Growing Discontent and Aspiration of the Rule of Law: Emerging Constitutional Seeds

  May 23, 2021   Read time 3 min
Growing Discontent and Aspiration of the Rule of Law: Emerging Constitutional Seeds
The growth of intellectualism in early modern Iran brought a new mode of thought to the country that could challenge the two other dominant discourses, i.e. King and the clergy. This gave rise to the growing sense of the emergency of the establishment of the rule of law. This in turn brought about chaos and turmoil in the country.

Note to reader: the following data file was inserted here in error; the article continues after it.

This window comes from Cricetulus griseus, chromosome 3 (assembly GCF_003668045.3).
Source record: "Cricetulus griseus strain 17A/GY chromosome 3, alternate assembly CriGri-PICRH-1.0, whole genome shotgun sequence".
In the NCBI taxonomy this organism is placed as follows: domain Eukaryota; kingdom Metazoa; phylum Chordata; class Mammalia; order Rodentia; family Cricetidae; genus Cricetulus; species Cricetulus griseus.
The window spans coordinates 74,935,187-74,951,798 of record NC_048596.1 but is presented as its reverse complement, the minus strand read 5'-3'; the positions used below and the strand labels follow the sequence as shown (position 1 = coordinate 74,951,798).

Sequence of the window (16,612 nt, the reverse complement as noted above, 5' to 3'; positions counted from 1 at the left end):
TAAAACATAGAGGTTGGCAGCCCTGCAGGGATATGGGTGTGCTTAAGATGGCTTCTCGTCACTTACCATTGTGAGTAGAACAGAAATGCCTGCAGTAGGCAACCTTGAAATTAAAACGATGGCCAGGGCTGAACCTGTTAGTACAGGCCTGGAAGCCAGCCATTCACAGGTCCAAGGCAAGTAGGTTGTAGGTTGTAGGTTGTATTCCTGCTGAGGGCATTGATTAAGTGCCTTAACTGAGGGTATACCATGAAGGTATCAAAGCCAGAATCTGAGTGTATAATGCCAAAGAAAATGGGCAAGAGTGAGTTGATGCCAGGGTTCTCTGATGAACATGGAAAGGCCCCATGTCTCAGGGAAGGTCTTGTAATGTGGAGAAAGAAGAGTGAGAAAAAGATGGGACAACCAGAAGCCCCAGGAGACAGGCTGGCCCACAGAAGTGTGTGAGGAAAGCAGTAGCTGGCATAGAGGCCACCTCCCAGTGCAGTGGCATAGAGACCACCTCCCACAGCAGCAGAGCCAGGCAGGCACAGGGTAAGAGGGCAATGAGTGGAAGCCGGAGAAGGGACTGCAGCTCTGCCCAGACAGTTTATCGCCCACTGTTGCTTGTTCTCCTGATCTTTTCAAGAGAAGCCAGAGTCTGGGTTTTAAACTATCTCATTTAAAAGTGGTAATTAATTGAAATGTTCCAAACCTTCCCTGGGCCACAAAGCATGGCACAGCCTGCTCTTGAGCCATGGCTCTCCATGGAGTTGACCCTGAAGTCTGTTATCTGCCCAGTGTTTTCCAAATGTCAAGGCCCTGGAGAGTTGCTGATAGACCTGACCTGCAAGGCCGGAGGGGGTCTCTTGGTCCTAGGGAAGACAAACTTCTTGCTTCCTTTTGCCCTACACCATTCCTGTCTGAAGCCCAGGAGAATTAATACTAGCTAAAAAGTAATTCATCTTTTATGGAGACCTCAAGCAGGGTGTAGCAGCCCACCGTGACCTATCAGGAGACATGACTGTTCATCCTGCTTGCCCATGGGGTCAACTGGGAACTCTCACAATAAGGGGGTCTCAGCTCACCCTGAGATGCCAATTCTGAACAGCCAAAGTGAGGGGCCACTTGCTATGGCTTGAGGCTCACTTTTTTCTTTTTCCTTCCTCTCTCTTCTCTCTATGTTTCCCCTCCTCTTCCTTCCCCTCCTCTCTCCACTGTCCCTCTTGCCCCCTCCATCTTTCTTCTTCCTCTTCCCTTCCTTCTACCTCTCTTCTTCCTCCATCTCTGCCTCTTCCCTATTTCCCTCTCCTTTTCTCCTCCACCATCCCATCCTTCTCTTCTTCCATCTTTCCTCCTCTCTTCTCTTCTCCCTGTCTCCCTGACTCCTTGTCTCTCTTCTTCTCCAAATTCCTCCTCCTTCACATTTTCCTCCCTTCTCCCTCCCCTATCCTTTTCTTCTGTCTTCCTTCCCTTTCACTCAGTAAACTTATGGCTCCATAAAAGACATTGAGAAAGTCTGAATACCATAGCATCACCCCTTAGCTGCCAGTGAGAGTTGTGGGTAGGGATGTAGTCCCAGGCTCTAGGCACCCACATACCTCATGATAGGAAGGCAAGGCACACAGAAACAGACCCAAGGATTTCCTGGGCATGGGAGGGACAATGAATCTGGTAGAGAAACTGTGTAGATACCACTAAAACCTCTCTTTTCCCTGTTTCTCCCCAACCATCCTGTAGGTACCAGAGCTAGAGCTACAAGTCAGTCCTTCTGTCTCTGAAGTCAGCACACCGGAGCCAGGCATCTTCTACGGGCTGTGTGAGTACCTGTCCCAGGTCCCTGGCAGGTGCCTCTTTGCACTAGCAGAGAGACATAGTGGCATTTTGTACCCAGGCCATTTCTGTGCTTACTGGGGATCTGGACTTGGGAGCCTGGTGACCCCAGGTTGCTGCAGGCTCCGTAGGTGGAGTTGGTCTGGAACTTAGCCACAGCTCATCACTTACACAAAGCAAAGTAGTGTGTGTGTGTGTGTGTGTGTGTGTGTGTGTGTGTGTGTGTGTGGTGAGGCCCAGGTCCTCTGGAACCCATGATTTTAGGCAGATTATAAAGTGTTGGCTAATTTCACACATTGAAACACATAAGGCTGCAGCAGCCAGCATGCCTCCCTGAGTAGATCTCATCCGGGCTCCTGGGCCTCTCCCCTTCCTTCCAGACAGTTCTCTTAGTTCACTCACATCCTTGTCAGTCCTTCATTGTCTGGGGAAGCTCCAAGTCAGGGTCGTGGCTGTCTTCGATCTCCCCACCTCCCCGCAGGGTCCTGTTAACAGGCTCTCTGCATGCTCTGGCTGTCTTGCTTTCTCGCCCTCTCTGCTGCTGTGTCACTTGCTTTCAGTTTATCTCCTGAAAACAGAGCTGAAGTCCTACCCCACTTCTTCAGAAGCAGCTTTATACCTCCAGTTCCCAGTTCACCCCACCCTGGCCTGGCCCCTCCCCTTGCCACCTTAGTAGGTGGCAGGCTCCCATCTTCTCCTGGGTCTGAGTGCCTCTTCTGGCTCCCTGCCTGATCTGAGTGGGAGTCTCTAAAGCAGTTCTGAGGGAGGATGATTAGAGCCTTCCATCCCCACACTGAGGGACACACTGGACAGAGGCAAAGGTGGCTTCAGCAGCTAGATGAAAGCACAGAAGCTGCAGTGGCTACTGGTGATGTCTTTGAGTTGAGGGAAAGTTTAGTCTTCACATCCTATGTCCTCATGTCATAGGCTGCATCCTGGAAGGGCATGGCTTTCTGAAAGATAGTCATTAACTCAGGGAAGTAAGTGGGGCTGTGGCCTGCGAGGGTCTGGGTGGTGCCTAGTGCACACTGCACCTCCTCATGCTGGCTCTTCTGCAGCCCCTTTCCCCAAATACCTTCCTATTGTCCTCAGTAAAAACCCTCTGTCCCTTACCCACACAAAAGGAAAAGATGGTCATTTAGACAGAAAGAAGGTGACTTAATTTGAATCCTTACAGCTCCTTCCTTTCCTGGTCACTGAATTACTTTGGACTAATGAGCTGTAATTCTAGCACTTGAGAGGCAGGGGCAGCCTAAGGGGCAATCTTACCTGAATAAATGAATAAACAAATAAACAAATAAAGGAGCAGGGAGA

The most progressive preachers, journalists, and activists shared their criticism of the conservative Qajar aristocracy and the high clergy, though seldom by name, favoring instead the pro-constitutional and the enlightened members of the state elite. Earlier critics like Malkom, Afghani, and Kermani, and the moderate Yusef Khan Mostashar al-Dowleh, considered such a course a tactical necessity. The latter was the author of the critical tract Yak Kalameh (A single word), among the earliest in this genre published in 1871. It advocated the constitution as the remedy to the country’s ailments. Aiming to reconcile the preamble to the French constitution with Islamic principles, Mostashar al-Dowleh offered a very liberal reading of Islamic theology and law in defense of the rule of law, human and civil rights, and limits on the state’s power. His comparative approach found little following at the time, but no doubt it later influenced the framers of the Iranian Constitution. Mostashar al-Dowleh’s facility pairing articles of the French constitution with Qur’anic verses and the Islamic hadith may not have always met the jurists’ seal of approval, but is was sufficient to later persuade the Iranian constitutionalists, many of them laymen, not to leave the task of interpreting shari‘a entirely to the jurists. By the time of the Constitutional Revolution a trend within the Iranian opposition indeed articulated an Islamic discourse similar to that of Mostashar al-Dowleh. Preachers and activists, some with a latent Babi-Azali affiliation, were ready to offer their support to moderate mojtaheds such as Sayyed Mohammad Tabataba’i (1842–1920) and Sayyed ‘Abdollah Behbahani (1840–1910) as a realistic way to rock the weakling Qajar state. The shift within the Babi-Azali camp, which had become radical since the 1880s after Yahya Sobh-e Azal endorsed call for an anti-Qajar revolt, allowed for the concealment of past Babi affinities—an act of “disguise” (taqiyyeh) in a moment of danger that is fully endorsed by the Shi‘i legal tradition and, by implication, by the Babi-Azalis. Fifty years of persecution at the hands of the ulama and the state convinced them that a dual challenge to the Qajar state and the Shi‘i establishment was untenable. They were, however, receptive to the notions of democracy, representation, and even republicanism, which they felt were in harmony with the essence of the Babi beliefs. And they were eager to share their invigorated political dissent with sympathetic Shia authorities. In contrast, the Baha’is, who accounted for the majority of those stigmatized under the general rubric of the Babi heresy, remained largely uninvolved and often resolved to disclose their religious identity, a conviction that resulted in tragic bouts of severe persecution. The sporadic mob brutalities committed against the Baha’is in the late nineteenth and early twentieth centuries were frequently provoked by ambitious mojtaheds and carried out by their followers. The growth of these anti-Baha’i campaigns may be attributed to the mojtaheds’ losing ground to more liberal voices outside and within the religious community. They viewed conversion to the new faith, an avenue to religious modernity for many laypeople and for members of the clerical class critical of the Shi‘i establishment, with great anxiety. The atrocities were often condoned by the Qajar government and its local agents, who were either helpless to stop them or perhaps more often saw a chance to enhance their public image as disseminators of heresy and as upholders of the true Islamic faith.